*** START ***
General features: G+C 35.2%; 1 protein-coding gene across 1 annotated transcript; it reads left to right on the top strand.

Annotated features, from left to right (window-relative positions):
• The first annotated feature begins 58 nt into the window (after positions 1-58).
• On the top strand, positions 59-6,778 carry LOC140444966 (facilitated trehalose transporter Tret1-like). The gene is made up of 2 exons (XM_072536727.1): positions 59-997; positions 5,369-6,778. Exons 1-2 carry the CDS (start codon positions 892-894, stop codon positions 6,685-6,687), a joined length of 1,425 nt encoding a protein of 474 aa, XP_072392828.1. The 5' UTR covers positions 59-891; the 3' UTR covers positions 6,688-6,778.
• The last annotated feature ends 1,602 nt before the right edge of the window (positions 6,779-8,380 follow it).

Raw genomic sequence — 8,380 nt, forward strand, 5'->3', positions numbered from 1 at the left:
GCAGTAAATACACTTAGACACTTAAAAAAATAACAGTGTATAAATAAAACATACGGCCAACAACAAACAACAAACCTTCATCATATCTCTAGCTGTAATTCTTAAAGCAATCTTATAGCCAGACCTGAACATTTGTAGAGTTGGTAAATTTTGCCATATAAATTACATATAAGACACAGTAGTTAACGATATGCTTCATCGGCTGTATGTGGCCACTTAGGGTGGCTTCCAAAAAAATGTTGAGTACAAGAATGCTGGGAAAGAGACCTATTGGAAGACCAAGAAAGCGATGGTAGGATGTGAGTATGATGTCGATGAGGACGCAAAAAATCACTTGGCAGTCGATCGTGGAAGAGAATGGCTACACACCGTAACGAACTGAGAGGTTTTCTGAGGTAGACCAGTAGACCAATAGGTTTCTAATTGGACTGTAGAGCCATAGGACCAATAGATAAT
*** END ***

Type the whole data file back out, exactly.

General features: G+C 35.2%; 1 protein-coding gene across 1 annotated transcript; it reads left to right on the top strand.

Annotated features, from left to right (window-relative positions):
• The first annotated feature begins 58 nt into the window (after positions 1-58).
• On the top strand, positions 59-6,778 carry LOC140444966 (facilitated trehalose transporter Tret1-like). The gene is made up of 2 exons (XM_072536727.1): positions 59-997; positions 5,369-6,778. Exons 1-2 carry the CDS (start codon positions 892-894, stop codon positions 6,685-6,687), a joined length of 1,425 nt encoding a protein of 474 aa, XP_072392828.1. The 5' UTR covers positions 59-891; the 3' UTR covers positions 6,688-6,778.
• The last annotated feature ends 1,602 nt before the right edge of the window (positions 6,779-8,380 follow it).

Raw genomic sequence — 8,380 nt, forward strand, 5'->3', positions numbered from 1 at the left:
GCAGTAAATACACTTAGACACTTAAAAAAATAACAGTGTATAAATAAAACATACGGCCAACAACAAACAACAAACCTTCATCATATCTCTAGCTGTAATTCTTAAAGCAATCTTATAGCCAGACCTGAACATTTGTAGAGTTGGTAAATTTTGCCATATAAATTACATATAAGACACAGTAGTTAACGATATGCTTCATCGGCTGTATGTGGCCACTTAGGGTGGCTTCCAAAAAAATGTTGAGTACAAGAATGCTGGGAAAGAGACCTATTGGAAGACCAAGAAAGCGATGGTAGGATGTGAGTATGATGTCGATGAGGACGCAAAAAATCACTTGGCAGTCGATCGTGGAAGAGAATGGCTACACACCGTAACGAACTGAGAGGTTTTCTGAGGTAGACCAGTAGACCAATAGGTTTCTAATTGGACTGTAGAGCCATAGGACCAATAGATAAT